TPWD News Release — March 19, 2012
ATHENS—David L. Campbell, coordinator of Texas Parks and Wildlife Department’s ShareLunker program, will retire at the end of March.
Campbell has worked for Texas Parks and Wildlife Department for 46 years. He was inducted into the Texas Freshwater Fishing Hall of Fame in 2011.
As manager of the Tyler Fish Hatchery, he was instrumental in the introduction of Florida largemouth bass into Texas and has helped stock fish into almost every public reservoir in the state. He has been associated with the ShareLunker program since its beginning. He picked up the first fish entered into the program in 1986 and most of the more than 500 entered since.
Through his years of experience of caring for trophy largemouth bass, Campbell contributed a great deal to the knowledge of how best to care for big fish and communicated this information to the public through countless interviews with media from newspapers, magazines, radio and television. This emphasis on the proper way to handle big fish appeared in newspaper articles as early as 1990 and may prove to be one of Campbell’s most enduring legacies. Coming as it did at the same time catch-and-release of big bass became the norm, the impact of proper fish handling on the conservation of trophy bass can hardly be overestimated.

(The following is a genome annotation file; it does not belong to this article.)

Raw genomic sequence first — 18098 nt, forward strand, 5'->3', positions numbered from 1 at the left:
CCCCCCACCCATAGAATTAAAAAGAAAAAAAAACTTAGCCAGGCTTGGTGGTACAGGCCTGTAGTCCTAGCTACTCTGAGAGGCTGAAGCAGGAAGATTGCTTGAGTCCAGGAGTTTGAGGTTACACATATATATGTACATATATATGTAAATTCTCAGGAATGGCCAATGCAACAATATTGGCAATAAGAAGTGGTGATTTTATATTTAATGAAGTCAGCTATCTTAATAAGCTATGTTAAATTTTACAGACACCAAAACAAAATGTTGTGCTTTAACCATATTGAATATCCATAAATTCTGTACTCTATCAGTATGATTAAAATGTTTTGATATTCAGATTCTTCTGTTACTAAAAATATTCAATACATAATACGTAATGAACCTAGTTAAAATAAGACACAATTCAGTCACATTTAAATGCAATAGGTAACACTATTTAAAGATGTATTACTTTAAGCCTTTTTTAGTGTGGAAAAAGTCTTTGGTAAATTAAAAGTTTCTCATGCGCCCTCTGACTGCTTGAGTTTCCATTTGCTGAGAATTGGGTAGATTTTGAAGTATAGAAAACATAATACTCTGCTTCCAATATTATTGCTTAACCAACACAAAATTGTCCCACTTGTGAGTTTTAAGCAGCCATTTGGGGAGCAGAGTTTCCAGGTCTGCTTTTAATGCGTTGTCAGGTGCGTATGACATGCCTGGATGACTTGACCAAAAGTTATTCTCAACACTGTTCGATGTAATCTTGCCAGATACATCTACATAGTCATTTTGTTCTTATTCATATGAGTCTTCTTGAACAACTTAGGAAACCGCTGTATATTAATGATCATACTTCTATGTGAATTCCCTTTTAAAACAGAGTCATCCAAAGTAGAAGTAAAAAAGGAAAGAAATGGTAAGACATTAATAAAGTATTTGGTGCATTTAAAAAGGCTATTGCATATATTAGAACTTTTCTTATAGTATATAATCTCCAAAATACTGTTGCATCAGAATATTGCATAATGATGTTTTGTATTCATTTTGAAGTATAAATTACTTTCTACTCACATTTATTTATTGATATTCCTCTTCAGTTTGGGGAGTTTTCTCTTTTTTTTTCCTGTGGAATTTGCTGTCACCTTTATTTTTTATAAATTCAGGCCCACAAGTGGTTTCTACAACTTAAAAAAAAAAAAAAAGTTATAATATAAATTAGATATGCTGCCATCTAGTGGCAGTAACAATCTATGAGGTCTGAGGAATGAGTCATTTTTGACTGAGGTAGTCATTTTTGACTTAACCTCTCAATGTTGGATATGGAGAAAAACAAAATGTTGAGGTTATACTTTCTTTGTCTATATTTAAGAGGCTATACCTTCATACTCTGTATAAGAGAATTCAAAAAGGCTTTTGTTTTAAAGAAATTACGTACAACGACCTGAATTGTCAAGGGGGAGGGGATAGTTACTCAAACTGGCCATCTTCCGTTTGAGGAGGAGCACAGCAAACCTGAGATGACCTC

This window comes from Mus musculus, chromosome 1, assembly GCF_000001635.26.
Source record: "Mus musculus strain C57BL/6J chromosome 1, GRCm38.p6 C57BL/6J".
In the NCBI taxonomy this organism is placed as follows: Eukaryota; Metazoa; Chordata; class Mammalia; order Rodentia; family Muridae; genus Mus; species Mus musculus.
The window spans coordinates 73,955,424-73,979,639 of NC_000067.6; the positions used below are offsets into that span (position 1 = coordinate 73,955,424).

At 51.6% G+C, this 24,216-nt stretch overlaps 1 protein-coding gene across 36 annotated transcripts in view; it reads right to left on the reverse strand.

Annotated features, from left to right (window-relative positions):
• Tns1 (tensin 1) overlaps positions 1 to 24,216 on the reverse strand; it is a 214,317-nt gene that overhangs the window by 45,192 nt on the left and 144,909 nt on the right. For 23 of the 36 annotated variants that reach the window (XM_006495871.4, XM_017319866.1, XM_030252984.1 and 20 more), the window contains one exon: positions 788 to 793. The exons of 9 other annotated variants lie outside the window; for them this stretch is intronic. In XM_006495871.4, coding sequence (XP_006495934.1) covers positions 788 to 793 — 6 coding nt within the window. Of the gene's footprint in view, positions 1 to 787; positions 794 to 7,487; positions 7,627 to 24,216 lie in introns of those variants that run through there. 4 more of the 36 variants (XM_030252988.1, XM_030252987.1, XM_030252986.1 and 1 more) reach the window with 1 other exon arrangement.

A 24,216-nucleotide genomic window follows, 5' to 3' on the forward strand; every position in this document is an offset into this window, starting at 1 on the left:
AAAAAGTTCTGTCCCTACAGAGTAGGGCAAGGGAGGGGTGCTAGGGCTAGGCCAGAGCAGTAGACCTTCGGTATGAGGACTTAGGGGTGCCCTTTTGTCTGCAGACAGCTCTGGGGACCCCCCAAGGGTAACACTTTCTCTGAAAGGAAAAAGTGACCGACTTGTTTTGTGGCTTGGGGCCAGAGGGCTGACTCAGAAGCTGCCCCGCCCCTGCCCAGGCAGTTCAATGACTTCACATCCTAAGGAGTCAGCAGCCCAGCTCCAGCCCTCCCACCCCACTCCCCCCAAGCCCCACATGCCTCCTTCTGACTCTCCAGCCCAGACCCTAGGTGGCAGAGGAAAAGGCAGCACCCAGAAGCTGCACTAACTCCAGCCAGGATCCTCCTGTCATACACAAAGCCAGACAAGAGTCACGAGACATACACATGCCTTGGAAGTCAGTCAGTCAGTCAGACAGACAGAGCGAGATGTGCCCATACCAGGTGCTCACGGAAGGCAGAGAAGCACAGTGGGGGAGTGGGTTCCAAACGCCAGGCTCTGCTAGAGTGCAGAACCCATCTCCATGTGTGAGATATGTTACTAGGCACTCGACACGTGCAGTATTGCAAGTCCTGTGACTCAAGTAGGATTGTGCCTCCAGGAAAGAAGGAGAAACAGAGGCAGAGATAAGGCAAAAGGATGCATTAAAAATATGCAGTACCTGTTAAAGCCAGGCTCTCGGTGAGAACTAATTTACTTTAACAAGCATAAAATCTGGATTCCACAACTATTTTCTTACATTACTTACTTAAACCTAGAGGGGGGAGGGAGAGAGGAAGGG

“David Campbell and the ShareLunker program are almost synonymous,” said Gary Saul, director of TPWD’s Inland Fisheries Division. “He is without doubt the number one ambassador for the ShareLunker program, which is TPWD’s most highly visible program, gaining more media coverage annually than all other TPWD programs combined. To hundreds of anglers and the public, Campbell is Mr. ShareLunker.”
“David Campbell has been one of the most dedicated employees of TPWD I have ever worked with,” said Allen Forshage, director of the Texas Freshwater Fisheries Center in Athens, where the ShareLunker program is headquartered. “His work ethic is legendary within TPWD. Few people have so completely and selflessly dedicated their lives to making fishing better for the anglers of Texas as David has. Every big bass caught from a Texas reservoir is part of his legacy.”
Following is a synopsis of Campbell’s career with TPWD.
Campbell started work in 1965 as a fish hatchery assistant at the Lewisville State Fish Hatchery and worked his way up to Hatchery Manager at the Tyler Fish Hatchery and later the Texas Freshwater Fisheries Center. He has raised and stocked literally millions of fish in Texas waters including black bass, channel catfish, blue catfish, crappie, striped bass, hybrid striped bass, northern pike, walleye, peacock bass and several sunfish and forage species.